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N Engl J Med. 2013 Feb 21;368(8):719-27. doi: 10.1056/NEJMoa1205544.

Esophageal sphincter device for gastroesophageal reflux disease.

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1
Minnesota Gastroenterology, Plymouth, Minnesota 55446, USA.

Abstract

BACKGROUND:

Patients with gastroesophageal reflux disease who have a partial response to proton-pump inhibitors often seek alternative therapy. We evaluated the safety and effectiveness of a new magnetic device to augment the lower esophageal sphincter.

METHODS:

We prospectively assessed 100 patients with gastroesophageal reflux disease before and after sphincter augmentation. The study did not include a concurrent control group. The primary outcome measure was normalization of esophageal acid exposure or a 50% or greater reduction in exposure at 1 year. Secondary outcomes were 50% or greater improvement in quality of life related to gastroesophageal reflux disease and a 50% or greater reduction in the use of proton-pump inhibitors at 1 year. For each outcome, the prespecified definition of successful treatment was achievement of the outcome in at least 60% of the patients. The 3-year results of a 5-year study are reported.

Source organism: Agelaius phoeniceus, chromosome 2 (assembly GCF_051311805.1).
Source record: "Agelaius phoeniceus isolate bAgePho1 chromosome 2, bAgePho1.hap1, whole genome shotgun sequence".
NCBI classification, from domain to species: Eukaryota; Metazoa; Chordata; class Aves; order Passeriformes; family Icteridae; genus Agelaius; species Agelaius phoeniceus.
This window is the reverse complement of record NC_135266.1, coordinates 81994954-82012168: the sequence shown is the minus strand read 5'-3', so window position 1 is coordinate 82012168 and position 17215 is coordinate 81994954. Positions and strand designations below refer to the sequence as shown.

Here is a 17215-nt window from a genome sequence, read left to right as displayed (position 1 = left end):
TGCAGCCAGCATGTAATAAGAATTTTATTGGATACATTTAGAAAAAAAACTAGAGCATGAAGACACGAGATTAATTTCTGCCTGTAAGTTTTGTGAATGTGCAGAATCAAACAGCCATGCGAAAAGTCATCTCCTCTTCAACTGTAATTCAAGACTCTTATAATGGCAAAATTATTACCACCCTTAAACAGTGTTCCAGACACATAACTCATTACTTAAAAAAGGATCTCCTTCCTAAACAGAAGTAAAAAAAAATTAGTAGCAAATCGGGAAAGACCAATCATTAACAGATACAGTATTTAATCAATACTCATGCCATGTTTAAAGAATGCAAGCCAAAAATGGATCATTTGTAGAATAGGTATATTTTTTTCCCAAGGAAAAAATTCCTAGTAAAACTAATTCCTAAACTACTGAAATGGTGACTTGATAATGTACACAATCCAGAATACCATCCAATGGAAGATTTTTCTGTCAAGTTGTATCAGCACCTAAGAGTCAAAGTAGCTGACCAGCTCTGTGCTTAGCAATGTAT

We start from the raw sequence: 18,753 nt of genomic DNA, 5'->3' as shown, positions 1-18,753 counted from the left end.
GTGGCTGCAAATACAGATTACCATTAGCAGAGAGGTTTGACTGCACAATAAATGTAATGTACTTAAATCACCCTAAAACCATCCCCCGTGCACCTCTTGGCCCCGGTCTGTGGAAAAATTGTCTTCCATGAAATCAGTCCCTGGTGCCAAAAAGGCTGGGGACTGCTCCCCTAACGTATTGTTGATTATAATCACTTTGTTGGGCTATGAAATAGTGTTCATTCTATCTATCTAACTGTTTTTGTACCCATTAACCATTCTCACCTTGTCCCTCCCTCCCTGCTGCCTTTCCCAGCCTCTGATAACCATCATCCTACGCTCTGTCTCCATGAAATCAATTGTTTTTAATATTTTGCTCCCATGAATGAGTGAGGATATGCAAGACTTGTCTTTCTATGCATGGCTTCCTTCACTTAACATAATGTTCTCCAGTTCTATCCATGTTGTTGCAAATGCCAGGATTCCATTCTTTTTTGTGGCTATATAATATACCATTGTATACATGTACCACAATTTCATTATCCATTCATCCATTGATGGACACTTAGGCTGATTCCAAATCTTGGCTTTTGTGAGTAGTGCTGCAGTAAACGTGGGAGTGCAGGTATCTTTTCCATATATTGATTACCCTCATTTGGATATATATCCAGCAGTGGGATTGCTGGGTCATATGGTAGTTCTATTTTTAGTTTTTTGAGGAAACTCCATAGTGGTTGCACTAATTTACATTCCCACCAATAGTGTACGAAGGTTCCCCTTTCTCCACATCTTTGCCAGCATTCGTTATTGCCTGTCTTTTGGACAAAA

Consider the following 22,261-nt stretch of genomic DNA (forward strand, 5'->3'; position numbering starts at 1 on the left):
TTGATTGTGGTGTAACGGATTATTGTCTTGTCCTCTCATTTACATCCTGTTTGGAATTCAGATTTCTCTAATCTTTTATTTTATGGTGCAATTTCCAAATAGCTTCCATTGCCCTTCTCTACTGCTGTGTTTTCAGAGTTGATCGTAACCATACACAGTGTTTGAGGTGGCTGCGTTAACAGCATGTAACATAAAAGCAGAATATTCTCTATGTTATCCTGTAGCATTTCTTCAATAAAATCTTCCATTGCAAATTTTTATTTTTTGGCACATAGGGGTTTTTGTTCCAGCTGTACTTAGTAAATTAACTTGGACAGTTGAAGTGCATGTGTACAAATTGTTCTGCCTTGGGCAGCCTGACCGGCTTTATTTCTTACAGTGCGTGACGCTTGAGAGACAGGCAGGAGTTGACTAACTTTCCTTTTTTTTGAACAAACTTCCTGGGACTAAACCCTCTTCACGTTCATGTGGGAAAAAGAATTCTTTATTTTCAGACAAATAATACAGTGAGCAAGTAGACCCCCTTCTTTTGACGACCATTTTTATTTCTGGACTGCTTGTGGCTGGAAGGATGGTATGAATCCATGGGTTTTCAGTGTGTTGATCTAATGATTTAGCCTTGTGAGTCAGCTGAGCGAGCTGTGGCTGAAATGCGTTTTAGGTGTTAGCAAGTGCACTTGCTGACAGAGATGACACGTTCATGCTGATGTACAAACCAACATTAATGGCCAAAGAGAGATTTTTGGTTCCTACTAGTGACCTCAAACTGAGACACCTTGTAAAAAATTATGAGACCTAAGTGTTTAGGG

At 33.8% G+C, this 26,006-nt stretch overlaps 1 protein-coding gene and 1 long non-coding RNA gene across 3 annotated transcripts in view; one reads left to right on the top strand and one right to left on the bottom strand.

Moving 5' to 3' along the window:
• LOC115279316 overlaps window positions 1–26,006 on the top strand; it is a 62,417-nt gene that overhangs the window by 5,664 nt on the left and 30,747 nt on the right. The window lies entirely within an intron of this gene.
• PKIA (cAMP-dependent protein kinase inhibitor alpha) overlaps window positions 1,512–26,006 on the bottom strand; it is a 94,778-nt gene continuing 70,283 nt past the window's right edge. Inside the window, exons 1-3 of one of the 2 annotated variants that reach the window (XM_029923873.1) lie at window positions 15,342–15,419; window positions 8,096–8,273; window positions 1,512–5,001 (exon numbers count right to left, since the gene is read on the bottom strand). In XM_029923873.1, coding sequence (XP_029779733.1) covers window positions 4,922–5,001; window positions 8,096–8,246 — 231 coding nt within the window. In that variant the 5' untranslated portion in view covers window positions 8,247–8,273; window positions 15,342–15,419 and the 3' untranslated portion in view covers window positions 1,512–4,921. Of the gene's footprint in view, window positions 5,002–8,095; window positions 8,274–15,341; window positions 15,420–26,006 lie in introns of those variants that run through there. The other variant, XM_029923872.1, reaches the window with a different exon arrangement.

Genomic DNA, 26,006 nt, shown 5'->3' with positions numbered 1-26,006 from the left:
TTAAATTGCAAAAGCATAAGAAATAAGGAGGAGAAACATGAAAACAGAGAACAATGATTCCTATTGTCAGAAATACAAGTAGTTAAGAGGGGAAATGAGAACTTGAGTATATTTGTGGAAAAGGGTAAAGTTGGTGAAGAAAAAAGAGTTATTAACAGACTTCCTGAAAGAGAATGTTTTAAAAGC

RESULTS:

The primary outcome was achieved in 64% of patients (95% confidence interval [CI], 54 to 73). For the secondary outcomes, a reduction of 50% or more in the use of proton-pump inhibitors occurred in 93% of patients, and there was improvement of 50% or more in quality-of-life scores in 92%, as compared with scores for patients assessed at baseline while they were not taking proton-pump inhibitors. The most frequent adverse event was dysphagia (in 68% of patients postoperatively, in 11% at 1 year, and in 4% at 3 years). Serious adverse events occurred in six patients, and in six patients the device was removed.

CONCLUSIONS:

In this single-group evaluation of 100 patients before and after sphincter augmentation with a magnetic device, exposure to esophageal acid decreased, reflux symptoms improved, and use of proton-pump inhibitors decreased. Follow-up studies are needed to assess long-term safety. (Funded by Torax Medical; ClinicalTrials.gov number, NCT00776997.).

PMID:
23425164
DOI:
10.1056/NEJMoa1205544
[Indexed for MEDLINE]
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